“I want to explore this avenue of mixing fashion and
illustration more in the future!”
Modern and young, this is what I wish I’ll be.
3. EGON SCHIELE. Born in 1890, Schiele was part of an
Austrian generation for whom the subjective was all. The
outside world was false, absurd, mad. They only trusted their
own fantasies and fears.
I learned a lot from this artist, his way to represent the
female word and the relationship between man and sexuality.
Provocative, modern, intime. He’s the Artist with the A in
4.TOULOSE LAUTREC. Toulouse-Lautrec was the first artist to
elevate advertising to the status of a fine art. This is an
extraordinary shift in the history of art, obliterating the
boundaries between high (painting, drawing, sculpture) and
low (posters, logos and other forms of visual culture) art.
Acknowledging that some of his greatest masterpieces were
posters for nightclubs does not in any way diminish their
value.Lautrec’s attitude to women was complex. Son of a
doting mother and distant father, the little fellow had
precious little luck with ladies, taking comfort in the arms
of prostitutes instead.
5. GUSTAV KLIMT. Klimt drew inspiration for the paintings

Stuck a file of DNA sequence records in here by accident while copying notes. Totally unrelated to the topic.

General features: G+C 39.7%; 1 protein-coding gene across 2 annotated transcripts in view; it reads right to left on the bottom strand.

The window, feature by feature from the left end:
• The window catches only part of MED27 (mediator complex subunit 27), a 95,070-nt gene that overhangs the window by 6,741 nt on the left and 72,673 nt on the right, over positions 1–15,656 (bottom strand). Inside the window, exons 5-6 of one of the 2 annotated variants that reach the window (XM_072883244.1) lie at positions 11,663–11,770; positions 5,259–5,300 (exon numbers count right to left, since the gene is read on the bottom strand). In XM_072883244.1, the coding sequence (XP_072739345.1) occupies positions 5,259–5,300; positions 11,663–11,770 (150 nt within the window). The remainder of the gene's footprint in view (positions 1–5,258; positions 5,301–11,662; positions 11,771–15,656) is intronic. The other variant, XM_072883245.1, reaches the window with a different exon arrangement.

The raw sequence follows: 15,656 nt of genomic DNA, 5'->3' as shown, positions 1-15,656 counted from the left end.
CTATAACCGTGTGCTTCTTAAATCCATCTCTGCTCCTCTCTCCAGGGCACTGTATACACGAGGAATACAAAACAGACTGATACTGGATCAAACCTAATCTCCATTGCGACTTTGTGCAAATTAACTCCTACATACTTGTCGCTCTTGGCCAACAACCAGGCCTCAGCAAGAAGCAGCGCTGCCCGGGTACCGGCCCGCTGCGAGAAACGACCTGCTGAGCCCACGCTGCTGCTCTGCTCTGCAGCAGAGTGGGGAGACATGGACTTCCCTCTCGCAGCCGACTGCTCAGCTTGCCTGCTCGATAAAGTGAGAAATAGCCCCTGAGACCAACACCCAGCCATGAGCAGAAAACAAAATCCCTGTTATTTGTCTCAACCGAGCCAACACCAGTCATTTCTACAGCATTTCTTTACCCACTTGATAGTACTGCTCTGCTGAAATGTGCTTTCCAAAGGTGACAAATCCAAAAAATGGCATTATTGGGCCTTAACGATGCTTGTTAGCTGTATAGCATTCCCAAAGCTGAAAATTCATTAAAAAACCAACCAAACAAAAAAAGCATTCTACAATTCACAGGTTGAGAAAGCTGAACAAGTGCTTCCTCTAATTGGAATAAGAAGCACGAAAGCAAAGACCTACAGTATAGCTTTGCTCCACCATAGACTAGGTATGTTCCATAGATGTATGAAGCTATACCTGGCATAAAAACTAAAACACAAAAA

from ancient Greek, Byzantine, early medieval, and Japanese
art as well as from such contemporary artists as Jan Toorop,
Fernand Khnopff, George Minne, Ferdinand Hodler, and Edvard
Munch. He synthesized these varied sources into an entirely
new stylistic vocabulary, arranging the figures of the frieze
either frontally or in profile, and subjugating their bodies
to strong horizontals and/or verticals. The creative process
of this highly ambitious project can be seen in numerous
6.FRIDA KHALO. “They thought I was a Surrealist, but I
wasn’t. I never painted dreams. I painted my own
Kahlo produced only about 200 paintings—primarily still lifes
and portraits of herself, family and friends. She also kept
an illustrated journal and did dozens of drawings.
Pain and Passion, this is Frida Khalo.
7. Soul of a child, illustration by Fumi Koike, 1985 born
in Japan .